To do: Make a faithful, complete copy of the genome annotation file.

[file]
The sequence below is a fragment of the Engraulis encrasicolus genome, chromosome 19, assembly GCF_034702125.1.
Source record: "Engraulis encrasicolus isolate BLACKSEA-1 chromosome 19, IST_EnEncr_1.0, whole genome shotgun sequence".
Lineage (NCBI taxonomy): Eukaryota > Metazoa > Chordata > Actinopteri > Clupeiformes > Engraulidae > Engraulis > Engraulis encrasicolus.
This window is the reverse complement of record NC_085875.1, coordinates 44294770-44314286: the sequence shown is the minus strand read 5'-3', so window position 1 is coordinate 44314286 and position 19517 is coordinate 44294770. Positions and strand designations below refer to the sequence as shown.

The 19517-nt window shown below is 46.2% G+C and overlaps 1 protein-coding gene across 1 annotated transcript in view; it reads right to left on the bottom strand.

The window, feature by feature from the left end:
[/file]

The sequence below is a fragment of the Engraulis encrasicolus genome, chromosome 19, assembly GCF_034702125.1.
Source record: "Engraulis encrasicolus isolate BLACKSEA-1 chromosome 19, IST_EnEncr_1.0, whole genome shotgun sequence".
Lineage (NCBI taxonomy): Eukaryota > Metazoa > Chordata > Actinopteri > Clupeiformes > Engraulidae > Engraulis > Engraulis encrasicolus.
This window is the reverse complement of record NC_085875.1, coordinates 44294770-44314286: the sequence shown is the minus strand read 5'-3', so window position 1 is coordinate 44314286 and position 19517 is coordinate 44294770. Positions and strand designations below refer to the sequence as shown.

The 19517-nt window shown below is 46.2% G+C and overlaps 1 protein-coding gene across 1 annotated transcript in view; it reads right to left on the bottom strand.

The window, feature by feature from the left end: